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Healthy ways to relieve stress

From time to time, everyone experiences stress. It’s a natural reaction to situations where you feel threatened or anxious. Your body responds to stress by releasing hormones that raise your heart rate, change the way you breathe, and prepare your muscles to respond. Learning how to manage stress is an important part of taking care of yourself and maintaining good overall mental and physical health.

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Colorectal cancer screening tests: Colonoscopy vs. Cologuard

Turning 50 involves a rite of passage most of us avoid talking about: the dreaded colonoscopy. As a widely used exam that detects changes and abnormalities in the large intestine and rectum, colonoscopies get a bad rap, but screenings for colorectal cancer can save lives. The good news for newly minted quinquagenarians (people ages 50 to 59) is that now you may be able to take an at-home colon cancer test called Cologuard® instead of getting a colonoscopy, as long as you meet a few requirements.

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Fitting in fitness: Sneaky ways to make time for exercise

The health benefits of exercise are endless. According to the U.S. Department of Health and Human Services, physical activity is one of the most important things you can do to improve your health. It can help prevent cancer and decrease your risk of everything from heart disease and stroke to high blood pressure, type 2 diabetes, depression, and even dementia. And that’s just the beginning.

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Flu shots 101: What you need to know

Influenza (flu) is a contagious respiratory infection that circulates around the world each year and usually hits the United States between October and May. The viruses that cause the flu are most often spread by coughing, sneezing, or close contact.

Anyone can get the flu. According to the Centers for Disease Control and Prevention (CDC), it tends to strike suddenly and can last for several days. Although it has some of the same symptoms as the common cold—a runny or stuffy nose, cough, sore throat, and fatigue—the flu can lead to pneumonia, blood infections, or even death. Other symptoms of the flu include fever, body aches, headache, and chills.

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Heart disease in women: Take steps to reduce your risk factors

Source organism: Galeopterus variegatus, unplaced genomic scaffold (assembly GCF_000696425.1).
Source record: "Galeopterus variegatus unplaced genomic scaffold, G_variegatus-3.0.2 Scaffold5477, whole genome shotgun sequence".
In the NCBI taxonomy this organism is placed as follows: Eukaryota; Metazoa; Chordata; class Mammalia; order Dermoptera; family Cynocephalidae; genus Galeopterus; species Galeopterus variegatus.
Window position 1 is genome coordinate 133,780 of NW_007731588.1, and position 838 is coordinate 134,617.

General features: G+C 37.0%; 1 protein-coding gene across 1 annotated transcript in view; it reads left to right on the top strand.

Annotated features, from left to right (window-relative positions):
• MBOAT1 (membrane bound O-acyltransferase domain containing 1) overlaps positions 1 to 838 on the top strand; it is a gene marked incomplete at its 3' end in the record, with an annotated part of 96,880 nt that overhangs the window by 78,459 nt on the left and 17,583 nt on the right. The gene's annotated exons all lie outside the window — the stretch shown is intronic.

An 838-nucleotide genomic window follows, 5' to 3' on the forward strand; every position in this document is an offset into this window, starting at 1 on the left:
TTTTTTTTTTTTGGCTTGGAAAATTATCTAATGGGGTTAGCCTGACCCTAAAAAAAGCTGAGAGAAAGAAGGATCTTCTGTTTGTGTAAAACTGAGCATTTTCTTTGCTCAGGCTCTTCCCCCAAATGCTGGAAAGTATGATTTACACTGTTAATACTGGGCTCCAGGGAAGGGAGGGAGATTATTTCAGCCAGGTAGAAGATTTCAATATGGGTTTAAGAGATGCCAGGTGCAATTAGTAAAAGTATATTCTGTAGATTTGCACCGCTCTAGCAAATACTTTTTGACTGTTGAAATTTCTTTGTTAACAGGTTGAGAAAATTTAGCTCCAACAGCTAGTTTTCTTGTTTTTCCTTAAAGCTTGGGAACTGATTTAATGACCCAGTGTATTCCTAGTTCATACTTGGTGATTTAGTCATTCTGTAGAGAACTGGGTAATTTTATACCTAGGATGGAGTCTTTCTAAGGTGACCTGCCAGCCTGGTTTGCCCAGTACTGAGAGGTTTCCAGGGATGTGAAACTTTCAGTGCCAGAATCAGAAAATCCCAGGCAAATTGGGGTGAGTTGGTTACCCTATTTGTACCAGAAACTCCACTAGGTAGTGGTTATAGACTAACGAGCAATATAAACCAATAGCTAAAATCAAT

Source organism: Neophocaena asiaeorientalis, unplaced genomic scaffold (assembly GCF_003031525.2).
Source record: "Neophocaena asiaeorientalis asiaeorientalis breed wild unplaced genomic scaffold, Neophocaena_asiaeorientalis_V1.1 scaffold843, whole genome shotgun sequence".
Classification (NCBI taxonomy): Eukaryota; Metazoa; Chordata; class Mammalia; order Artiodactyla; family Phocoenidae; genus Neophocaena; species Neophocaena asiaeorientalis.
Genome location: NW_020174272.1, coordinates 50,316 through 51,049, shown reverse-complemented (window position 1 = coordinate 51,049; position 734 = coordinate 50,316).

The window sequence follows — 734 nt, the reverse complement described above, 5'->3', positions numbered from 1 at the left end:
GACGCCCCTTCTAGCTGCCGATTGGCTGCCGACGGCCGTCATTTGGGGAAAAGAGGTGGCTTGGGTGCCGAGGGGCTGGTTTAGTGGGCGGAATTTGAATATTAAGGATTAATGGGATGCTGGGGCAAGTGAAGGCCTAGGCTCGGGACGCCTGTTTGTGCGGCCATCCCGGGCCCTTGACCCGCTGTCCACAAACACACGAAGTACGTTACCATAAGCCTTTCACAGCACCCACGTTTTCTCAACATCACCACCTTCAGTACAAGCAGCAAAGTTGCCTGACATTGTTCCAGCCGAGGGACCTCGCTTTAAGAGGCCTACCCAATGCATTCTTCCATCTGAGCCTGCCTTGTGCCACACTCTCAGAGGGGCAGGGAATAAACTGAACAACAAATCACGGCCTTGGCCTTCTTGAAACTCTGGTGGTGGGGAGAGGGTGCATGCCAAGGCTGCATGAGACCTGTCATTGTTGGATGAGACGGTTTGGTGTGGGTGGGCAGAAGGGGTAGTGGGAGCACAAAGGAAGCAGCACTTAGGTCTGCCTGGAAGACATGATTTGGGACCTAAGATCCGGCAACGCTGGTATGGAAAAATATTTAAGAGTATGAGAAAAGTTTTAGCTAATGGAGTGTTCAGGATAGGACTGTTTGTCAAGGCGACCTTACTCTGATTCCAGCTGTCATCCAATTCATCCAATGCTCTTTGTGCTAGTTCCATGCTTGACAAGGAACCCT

Heart disease is the No. 1 killer of women in the United States. In fact, according to the American Heart Association, heart disease—also known as cardiovascular disease—and stroke cause 1 in 3 women’s deaths each year, claiming the life of approximately one woman every 80 seconds. It’s the most common cause of death for men, too, but some of the symptoms and warning signs of heart disease differ between men and women. And, it doesn’t affect all women alike. Fortunately, as a woman, you can take steps to understand the symptoms and reduce your risk of heart disease.

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Sleep and weight gain: How much you sleep can affect how much you weigh

You don’t have to be an expert to appreciate the benefits of getting a good night’s sleep. Not only does lack of sleep make you feel groggy and irritable, but sleep also plays a critical role in everything from boosting your immune system to improving your memory, promoting learning, and more. But did you know that getting the right amount of sleep can also help you avoid gaining weight?

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What you need to know about opioids

Opioids are drugs that relieve pain. Prescription opioids are medications that doctors use to treat moderate to severe pain after surgery or injury or for health conditions like cancer. Common prescription opioids include oxycodone (OxyContin®), hydrocodone (Vicodin®), morphine, and methadone. Other types of opioids include fentanyl, a synthetic opioid pain reliever, and heroin, an illegal drug.

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